Modern design plays off a century-old church at Arch Lofts, a new four-storey infill condo development in Toronto’s vibrant Junction neighbourhood.

“I think it’s important that modern architecture reflects our time, yet we wanted to be respectful of the authentic historical building,” says Alex Speigel, a partner at Windmill Development Group, the firm behind the project.

Arch Lofts, set to launch in mid-April, includes 39 condo residences designed within two distinct condo buildings: the Vestry, an entirely new structure, and the Church, which artfully retains the exterior of the Heritage-designated Perth Avenue Methodist Church.

Loft-inspired suites are found in both buildings, and each has its own draws. For example, the Gothic styling of the Church offers heritage features, such as arched windows, seldom found in new condo units. And the Vestry boasts modern glass balconies, open floor plans and generous glazing.


Aesthetically, the two buildings play off of each other — in a respectful way, notes Speigel. “We kept the same brick colour as the Church Building. It’s the same colour palette but with a modern vocabulary,” he says of the Vestry.

Sustainable features are found throughout. “First and foremost is the fact that we’re saving an old building. In a way, the greenest building is the building that already exists,” says Speigel.

A geothermal system, which produces near-zero emissions, will heat and cool the buildings, and every suite has energy recovery ventilators, which draw fresh air from directly outside rather than a corridor achieving better air quality in the process.

The suites at Arch Lofts range from 550 square feet up to 1,800 square feet for the Vestry’s penthouse with a 1,100-square-foot terrace. Virtually every residence at Arch lofts has a unique floor plan, and pricing starts from the mid-$300,000s.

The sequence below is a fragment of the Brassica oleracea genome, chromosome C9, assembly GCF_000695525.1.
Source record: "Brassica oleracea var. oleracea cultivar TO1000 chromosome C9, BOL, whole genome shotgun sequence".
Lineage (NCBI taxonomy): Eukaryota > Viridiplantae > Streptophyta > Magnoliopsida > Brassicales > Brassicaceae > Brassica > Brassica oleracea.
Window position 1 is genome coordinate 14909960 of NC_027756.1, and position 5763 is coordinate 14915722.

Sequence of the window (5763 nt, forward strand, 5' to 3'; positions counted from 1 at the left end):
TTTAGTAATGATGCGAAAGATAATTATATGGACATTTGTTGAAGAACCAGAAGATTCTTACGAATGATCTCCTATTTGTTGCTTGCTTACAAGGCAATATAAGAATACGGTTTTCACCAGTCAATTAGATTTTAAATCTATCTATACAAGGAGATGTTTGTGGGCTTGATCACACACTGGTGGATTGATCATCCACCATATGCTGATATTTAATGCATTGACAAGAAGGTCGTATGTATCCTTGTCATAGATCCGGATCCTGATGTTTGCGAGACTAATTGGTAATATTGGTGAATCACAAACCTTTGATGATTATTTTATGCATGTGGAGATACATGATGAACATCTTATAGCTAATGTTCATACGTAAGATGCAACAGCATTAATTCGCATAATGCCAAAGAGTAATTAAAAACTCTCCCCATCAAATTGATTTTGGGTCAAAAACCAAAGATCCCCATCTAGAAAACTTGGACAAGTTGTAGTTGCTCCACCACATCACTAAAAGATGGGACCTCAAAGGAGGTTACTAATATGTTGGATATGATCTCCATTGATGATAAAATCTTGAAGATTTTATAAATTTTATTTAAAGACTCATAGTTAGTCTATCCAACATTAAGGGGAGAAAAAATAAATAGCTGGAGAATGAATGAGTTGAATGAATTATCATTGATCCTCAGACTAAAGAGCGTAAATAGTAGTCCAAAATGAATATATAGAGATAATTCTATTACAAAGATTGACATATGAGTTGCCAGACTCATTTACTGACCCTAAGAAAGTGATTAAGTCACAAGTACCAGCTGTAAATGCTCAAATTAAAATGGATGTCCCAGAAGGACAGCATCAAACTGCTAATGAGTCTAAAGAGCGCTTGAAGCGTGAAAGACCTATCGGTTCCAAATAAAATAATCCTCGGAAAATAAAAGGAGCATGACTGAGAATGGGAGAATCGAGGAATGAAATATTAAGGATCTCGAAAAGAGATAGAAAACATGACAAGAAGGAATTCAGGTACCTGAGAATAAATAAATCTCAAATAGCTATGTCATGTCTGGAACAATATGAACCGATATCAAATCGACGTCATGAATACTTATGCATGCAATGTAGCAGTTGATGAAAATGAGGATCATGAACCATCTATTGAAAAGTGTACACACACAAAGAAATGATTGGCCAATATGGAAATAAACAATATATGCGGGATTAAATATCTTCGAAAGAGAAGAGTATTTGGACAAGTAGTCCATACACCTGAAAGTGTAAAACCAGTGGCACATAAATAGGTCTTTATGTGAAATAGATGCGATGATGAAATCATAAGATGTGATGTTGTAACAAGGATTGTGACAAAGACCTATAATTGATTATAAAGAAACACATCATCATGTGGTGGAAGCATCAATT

Speigel notes Windmill has kept it simple with the amenities at Arch Lofts, though there will be a multi-purpose room with exercise equipment and a kitchen. But he’s quick to point out all the Junction and nearby Bloordale strip have to offer. “There’s lots of amenities in the neighbourhood,” he says.

Bloordale Village’s arts scene, which sprouted in formerly industrial pockets of the area, even got mention in 2012 in the New York Times, which also noted “hip restaurants and shops are popping up.”

That much has continued. From Dolly’s, a Filipino mojito bar, to The Dupe Shop, a quirky music retailer specializing in cassettes, there’s not much you can’t find in the surrounding neighbourhoods. “That end of Bloor Street is changing almost daily,” Speigel observes. “The transformation we’ve seen in the past few years has been phenomenal.”

Of course, more-practical amenities, such as the Union Pearson Express Bloor Station, Lansdowne subway station and West Toronto Railpath are close by as well, as are numerous parks and schools.

Windmill expects the Vestry will be completed in mid-July and estimates work on the Church will wrap up in mid-September. “People don’t have to wait three years to move in,” says Speigel, noting another rarity in Toronto’s new-construction market.

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